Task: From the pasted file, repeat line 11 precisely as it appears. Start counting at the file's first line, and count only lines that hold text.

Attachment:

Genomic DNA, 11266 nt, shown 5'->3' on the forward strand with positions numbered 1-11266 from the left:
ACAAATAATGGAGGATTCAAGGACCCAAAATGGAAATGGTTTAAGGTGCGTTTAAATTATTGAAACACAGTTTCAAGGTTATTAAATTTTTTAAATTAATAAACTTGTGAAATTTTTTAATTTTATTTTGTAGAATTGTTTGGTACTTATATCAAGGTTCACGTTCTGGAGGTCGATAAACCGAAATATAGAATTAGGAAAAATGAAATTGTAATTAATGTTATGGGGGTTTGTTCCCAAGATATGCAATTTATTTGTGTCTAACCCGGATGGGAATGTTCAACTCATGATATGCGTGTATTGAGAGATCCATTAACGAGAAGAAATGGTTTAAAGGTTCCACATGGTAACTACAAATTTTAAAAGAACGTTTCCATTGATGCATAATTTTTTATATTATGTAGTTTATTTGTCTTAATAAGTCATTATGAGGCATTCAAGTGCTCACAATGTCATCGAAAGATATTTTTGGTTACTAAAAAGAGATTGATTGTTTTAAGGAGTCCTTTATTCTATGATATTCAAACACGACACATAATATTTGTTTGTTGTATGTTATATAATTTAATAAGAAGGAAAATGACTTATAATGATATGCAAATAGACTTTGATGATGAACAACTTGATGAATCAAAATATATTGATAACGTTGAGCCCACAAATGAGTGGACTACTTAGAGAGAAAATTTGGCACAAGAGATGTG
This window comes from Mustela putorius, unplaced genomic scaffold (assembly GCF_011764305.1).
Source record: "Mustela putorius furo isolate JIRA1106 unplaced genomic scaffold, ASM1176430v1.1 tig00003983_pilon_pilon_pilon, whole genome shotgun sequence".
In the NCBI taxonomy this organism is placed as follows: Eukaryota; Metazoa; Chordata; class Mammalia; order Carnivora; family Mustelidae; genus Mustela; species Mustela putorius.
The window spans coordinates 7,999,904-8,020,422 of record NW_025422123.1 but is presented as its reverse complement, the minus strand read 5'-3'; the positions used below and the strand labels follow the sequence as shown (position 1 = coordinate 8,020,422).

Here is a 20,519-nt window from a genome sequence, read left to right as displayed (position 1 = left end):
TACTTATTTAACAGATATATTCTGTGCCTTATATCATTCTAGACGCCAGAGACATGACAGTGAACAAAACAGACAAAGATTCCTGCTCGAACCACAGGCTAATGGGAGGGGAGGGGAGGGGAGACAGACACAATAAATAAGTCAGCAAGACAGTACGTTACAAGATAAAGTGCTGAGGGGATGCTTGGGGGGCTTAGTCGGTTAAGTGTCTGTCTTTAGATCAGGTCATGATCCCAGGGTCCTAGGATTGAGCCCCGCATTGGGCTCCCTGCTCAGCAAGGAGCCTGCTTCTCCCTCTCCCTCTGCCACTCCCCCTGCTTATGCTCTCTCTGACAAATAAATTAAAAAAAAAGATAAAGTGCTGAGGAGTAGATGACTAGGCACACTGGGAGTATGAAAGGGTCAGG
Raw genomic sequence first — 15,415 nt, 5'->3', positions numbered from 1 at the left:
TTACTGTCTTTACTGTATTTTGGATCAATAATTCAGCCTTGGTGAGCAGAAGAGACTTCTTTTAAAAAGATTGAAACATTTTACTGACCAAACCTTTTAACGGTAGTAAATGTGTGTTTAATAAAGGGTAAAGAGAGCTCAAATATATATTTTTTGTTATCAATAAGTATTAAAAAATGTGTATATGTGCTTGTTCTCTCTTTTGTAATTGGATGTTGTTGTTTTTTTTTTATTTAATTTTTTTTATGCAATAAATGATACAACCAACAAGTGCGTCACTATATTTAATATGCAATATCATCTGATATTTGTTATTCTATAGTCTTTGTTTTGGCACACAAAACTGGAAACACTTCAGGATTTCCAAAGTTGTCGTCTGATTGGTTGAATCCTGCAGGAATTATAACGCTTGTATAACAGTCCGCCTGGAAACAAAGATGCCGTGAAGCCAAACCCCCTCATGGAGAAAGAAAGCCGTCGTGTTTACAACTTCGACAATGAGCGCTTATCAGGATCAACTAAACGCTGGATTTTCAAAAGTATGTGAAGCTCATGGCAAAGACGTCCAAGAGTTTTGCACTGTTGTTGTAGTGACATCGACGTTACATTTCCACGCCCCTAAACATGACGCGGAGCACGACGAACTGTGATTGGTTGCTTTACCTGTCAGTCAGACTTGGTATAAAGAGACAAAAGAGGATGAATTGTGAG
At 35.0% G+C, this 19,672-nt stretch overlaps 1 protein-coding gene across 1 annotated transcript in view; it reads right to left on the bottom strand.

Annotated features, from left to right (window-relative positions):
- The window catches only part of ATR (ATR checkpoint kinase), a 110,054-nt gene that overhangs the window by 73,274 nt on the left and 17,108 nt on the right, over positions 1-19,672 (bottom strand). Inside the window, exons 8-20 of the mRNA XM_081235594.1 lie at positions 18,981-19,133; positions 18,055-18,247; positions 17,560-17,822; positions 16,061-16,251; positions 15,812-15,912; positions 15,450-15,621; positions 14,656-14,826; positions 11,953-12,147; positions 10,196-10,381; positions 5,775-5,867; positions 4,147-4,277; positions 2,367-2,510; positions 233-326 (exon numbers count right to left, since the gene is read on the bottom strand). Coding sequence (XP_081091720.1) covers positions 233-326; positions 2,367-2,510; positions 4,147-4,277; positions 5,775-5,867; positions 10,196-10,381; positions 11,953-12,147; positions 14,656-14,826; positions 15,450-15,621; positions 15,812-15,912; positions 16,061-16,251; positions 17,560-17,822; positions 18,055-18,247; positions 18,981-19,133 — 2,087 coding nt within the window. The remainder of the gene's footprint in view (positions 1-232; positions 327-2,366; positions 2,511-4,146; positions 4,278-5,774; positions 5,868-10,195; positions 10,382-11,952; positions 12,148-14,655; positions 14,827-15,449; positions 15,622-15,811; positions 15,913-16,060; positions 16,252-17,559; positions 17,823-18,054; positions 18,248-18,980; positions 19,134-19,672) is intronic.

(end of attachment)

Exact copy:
At 35.0% G+C, this 19,672-nt stretch overlaps 1 protein-coding gene across 1 annotated transcript in view; it reads right to left on the bottom strand.